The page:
Judith D. Schaechter

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Greater loss in structural integrity of the ipsilesional corticospinal tract (CST) is associated with poorer motor outcome in patients with hemiparetic stroke. Animal models of stroke have demonstrated that structural remodeling of white matter in the ipsilesional and contralesional hemispheres is associated with improved motor recovery. Accordingly, motor(More)
Previous studies have shown that unilateral finger movements are normally accompanied by a small activation in ipsilateral motor cortex. The magnitude of this activation has been shown to be altered in a number of conditions, particularly in association with stroke recovery. The site of this activation, however, has received limited attention. To address(More)
Animal studies have demonstrated that motor recovery after hemiparetic stroke is associated with functional and structural brain plasticity. While studies in stroke patients have revealed functional plasticity in sensorimotor cortical areas in association with motor recovery, corresponding structural plasticity has not been shown. We sought to test the(More)
Constraint-induced movement therapy (CIMT) is a physical rehabilitation regime that has been previously shown to improve motor function in chronic hemiparetic stroke patients. However, the neural mechanisms supporting rehabilitation-induced motor recovery are poorly understood. The goal of this study was to assess motor cortical reorganization after CIMT(More)
Primate studies have demonstrated that motor cortex neurons show increased activity with increased force of movement. In humans, this relationship has received little study during a power grip such as squeezing, and has previously only been evaluated across a narrow range of forces. Functional MRI was performed in eight healthy subjects who alternated(More)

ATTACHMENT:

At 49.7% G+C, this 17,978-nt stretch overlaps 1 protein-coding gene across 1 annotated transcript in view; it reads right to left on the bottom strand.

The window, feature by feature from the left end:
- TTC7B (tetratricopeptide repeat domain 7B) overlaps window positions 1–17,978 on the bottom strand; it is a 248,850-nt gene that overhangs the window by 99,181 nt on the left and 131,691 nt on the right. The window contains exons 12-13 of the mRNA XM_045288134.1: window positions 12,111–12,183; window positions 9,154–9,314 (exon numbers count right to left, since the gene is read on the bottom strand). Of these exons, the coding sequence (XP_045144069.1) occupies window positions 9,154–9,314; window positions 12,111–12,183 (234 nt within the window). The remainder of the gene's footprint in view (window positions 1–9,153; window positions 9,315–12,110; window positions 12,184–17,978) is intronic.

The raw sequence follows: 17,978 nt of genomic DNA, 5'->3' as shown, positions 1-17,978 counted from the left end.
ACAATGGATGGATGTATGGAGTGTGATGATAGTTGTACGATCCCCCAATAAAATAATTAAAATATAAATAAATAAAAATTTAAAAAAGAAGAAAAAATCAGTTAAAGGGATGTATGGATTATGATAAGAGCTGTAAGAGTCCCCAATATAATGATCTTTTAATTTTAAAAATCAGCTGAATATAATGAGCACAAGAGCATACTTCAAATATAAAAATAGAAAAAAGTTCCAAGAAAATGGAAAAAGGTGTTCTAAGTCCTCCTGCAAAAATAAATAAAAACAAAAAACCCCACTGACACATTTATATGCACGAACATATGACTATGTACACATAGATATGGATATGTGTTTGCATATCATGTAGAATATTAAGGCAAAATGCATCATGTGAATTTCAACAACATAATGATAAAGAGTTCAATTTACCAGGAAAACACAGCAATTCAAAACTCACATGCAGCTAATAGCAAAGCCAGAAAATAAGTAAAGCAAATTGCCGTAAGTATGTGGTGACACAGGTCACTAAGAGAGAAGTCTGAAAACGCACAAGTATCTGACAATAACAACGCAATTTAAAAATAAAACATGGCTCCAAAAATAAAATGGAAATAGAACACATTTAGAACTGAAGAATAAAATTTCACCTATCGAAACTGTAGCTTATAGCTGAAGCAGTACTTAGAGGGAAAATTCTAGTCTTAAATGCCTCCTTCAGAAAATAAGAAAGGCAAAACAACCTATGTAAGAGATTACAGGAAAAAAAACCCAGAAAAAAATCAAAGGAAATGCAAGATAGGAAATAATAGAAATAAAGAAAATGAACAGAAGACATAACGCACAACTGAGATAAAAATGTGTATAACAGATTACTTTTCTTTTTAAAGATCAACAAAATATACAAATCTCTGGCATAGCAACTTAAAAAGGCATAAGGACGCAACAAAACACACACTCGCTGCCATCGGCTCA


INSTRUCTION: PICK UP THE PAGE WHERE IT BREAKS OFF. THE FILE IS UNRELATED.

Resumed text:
This review intends to begin to build a bridge between our understanding of the effect of motor rehabilitation and brain plasticity on recovery after hemiparetic stroke. It discusses the impact of intensive post-stroke motor rehabilitation on motor recovery. This is followed by an overview of our current understanding, based on human brain mapping(More)
The brain processes involved in the restoration of motor skill after hemiparetic stroke are not fully understood. The current study compared cortical activity in chronic stroke patients who successfully recovered hand motor skill and normal control subjects during performance of kinematically matched unskilled and skilled hand movements using functional(More)
Damage to the corticospinal tract (CST) in stroke patients has been associated with functional reorganization in the ipsilesional and contralesional sensorimotor cortices. However, it is unknown whether a quantitative relationship exists between the extent of structural damage to the CST and functional reorganization in stroke patients. The purpose of the(More)
Functional brain imaging studies have provided insights into the processes related to motor recovery after stroke. The comparative value of different motor activation tasks for probing these processes has received limited study. We hypothesized that different hand motor tasks would activate the brain differently in controls, and that this would affect(More)
BACKGROUND AND PURPOSE Mirror movements (MM) are involuntary synchronous movements of one limb during voluntary unilateral movements of the opposite limb. We measured MM in stroke and control subjects and evaluated whether MM after stroke are related to motor function. METHODS Twenty-three patients and 16 control subjects were studied. A computerized(More)